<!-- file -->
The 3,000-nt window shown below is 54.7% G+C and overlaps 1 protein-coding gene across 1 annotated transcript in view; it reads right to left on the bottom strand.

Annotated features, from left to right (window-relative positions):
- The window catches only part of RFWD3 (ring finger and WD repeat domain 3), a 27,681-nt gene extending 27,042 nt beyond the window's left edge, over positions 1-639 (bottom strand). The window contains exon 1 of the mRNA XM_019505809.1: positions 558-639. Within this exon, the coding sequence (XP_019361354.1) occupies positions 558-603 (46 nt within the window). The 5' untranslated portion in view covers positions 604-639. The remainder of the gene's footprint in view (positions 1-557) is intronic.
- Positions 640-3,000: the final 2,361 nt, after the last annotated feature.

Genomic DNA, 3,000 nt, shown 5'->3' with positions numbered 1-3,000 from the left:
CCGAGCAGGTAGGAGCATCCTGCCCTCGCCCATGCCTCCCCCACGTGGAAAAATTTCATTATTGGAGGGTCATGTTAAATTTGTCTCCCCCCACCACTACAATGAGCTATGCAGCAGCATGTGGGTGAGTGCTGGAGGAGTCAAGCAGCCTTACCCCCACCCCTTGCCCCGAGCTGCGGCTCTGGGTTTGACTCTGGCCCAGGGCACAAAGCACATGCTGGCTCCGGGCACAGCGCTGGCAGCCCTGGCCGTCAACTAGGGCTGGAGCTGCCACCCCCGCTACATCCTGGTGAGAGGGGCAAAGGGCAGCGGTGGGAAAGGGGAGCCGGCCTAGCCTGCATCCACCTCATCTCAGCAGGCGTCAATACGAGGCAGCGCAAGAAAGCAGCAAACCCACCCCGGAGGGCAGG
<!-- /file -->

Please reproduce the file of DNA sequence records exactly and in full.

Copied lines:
The 3,000-nt window shown below is 54.7% G+C and overlaps 1 protein-coding gene across 1 annotated transcript in view; it reads right to left on the bottom strand.

Annotated features, from left to right (window-relative positions):
- The window catches only part of RFWD3 (ring finger and WD repeat domain 3), a 27,681-nt gene extending 27,042 nt beyond the window's left edge, over positions 1-639 (bottom strand). The window contains exon 1 of the mRNA XM_019505809.1: positions 558-639. Within this exon, the coding sequence (XP_019361354.1) occupies positions 558-603 (46 nt within the window). The 5' untranslated portion in view covers positions 604-639. The remainder of the gene's footprint in view (positions 1-557) is intronic.
- Positions 640-3,000: the final 2,361 nt, after the last annotated feature.

Genomic DNA, 3,000 nt, shown 5'->3' with positions numbered 1-3,000 from the left:
CCGAGCAGGTAGGAGCATCCTGCCCTCGCCCATGCCTCCCCCACGTGGAAAAATTTCATTATTGGAGGGTCATGTTAAATTTGTCTCCCCCCACCACTACAATGAGCTATGCAGCAGCATGTGGGTGAGTGCTGGAGGAGTCAAGCAGCCTTACCCCCACCCCTTGCCCCGAGCTGCGGCTCTGGGTTTGACTCTGGCCCAGGGCACAAAGCACATGCTGGCTCCGGGCACAGCGCTGGCAGCCCTGGCCGTCAACTAGGGCTGGAGCTGCCACCCCCGCTACATCCTGGTGAGAGGGGCAAAGGGCAGCGGTGGGAAAGGGGAGCCGGCCTAGCCTGCATCCACCTCATCTCAGCAGGCGTCAATACGAGGCAGCGCAAGAAAGCAGCAAACCCACCCCGGAGGGCAGG